Treatment of thyrotoxicosis in pregnancy: Three cases exemplifying multi-specialty involvement


E Ferran, K Mahbubani,† H Yap, R Dua,† A Yazdi, N Tolley, C Yu, J Therry, E Greco, J Cox, V Bravis, S Robinson. St Maryís Hospital, Imperial College.


Introduction: Maternal thyrotoxicosis in pregnancy can be managed with thionamide drugs or surgery. The ideal pregnancy related management strategy is unclear and will depend on the particular case.


Case 1: 33 year old lady (G7P3) presented at 6 weeks gestation with severe thyrotoxicosis secondary to post-partum Gravesí disease. Propylthiouracil (PTU) was not tolerated and she was given supraoptimal dosage of Carbimazole. Her thyrotoxicosis remained severely undertreated. She eventually had a planned thyroidectomy at 19 weeks gestation. She has not yet delivered.


Case 2: 38 year old (G1P0) presented with hyperemesis thyrotoxicosis and atrial fibrillation at 12 weeks gestation, whilst thyroid function tests were only controlled with high dose PTU. Thyroidectomy was planned and carried out at 18 weeks gestation. The neonate birth weight was 3.66kg.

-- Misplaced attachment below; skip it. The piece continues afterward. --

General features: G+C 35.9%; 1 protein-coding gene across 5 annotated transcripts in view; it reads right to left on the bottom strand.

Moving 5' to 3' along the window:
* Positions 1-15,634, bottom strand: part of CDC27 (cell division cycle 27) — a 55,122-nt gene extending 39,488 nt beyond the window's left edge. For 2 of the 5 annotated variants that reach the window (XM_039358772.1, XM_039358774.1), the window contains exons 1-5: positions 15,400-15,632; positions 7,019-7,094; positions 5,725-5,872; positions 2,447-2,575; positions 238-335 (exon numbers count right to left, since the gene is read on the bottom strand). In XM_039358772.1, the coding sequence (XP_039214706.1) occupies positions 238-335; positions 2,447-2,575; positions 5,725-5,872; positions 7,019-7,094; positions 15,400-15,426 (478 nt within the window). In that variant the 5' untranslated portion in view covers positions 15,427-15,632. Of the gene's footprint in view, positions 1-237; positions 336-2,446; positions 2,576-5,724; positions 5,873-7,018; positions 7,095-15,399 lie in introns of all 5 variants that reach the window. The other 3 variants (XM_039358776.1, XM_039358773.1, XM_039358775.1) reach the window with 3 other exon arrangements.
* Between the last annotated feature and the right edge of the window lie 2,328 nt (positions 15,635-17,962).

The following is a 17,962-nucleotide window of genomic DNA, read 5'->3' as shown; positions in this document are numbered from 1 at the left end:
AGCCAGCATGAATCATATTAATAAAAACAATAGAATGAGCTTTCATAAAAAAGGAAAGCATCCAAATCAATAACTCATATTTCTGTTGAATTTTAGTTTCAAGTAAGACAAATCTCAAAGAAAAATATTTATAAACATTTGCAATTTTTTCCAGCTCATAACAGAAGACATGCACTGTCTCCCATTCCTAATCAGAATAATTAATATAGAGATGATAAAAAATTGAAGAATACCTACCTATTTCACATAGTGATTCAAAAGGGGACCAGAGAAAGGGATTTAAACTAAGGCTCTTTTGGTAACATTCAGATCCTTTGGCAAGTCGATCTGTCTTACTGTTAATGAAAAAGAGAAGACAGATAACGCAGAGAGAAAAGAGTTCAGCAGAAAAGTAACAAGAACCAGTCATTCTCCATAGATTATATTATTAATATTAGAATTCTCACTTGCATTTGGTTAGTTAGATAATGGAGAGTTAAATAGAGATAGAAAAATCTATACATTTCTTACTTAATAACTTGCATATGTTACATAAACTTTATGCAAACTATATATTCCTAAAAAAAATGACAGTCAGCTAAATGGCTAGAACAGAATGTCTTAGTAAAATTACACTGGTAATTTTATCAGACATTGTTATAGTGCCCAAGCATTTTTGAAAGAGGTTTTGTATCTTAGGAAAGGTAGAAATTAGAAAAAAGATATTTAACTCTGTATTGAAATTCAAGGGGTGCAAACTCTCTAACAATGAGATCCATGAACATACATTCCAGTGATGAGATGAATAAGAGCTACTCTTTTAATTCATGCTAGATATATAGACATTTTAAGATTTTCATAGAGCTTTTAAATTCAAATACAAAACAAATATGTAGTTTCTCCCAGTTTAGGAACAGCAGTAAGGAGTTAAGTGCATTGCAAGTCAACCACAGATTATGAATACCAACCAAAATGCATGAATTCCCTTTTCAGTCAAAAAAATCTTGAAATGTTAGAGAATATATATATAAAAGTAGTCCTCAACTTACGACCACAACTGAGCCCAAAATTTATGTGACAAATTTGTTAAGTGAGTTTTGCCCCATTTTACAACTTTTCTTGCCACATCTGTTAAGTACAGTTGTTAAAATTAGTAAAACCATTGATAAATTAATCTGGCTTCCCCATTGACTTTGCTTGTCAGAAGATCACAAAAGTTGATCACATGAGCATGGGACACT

Case 3: 32 year old (G3P0) was diagnosed with Gravesí thyrotoxicosis but failed to enter remission despite maximal antithyroid drug therapy. She was scheduled for thyroidectomy but fell pregnant prior to her surgery. She was treated with high dose PTU, in safe preparation towards surgery, and had a thyroidectomy at 20 weeks gestation. She has not yet delivered.

For all three cases pre-operative preparation included an attempt to control thyroid hormone levels with Lugolís iodine, beta-blockade for cardiac protection and giving vitamin D supplementation.




Case 1

Case 2

Case 3

TSH (mU/L)

< 0.01

< 0.01

< 0.01

T3 (pmol/L)




T4 (pmol/L)




TSH Receptor Ab (u/ml)





Discussion points: The cases exemplify the importance of coordination of care in the management of these complex and life threatening cases between the endocrine, obstetrics, midwifery, ENT and anaesthetic teams. They illustrate the importance of using safe doses of thionamide drugs, in an attempt to control thyroid function before the third trimester, as well as the significance of good pre-operative preparation, which has great impact on both maternal and fetal outcomes.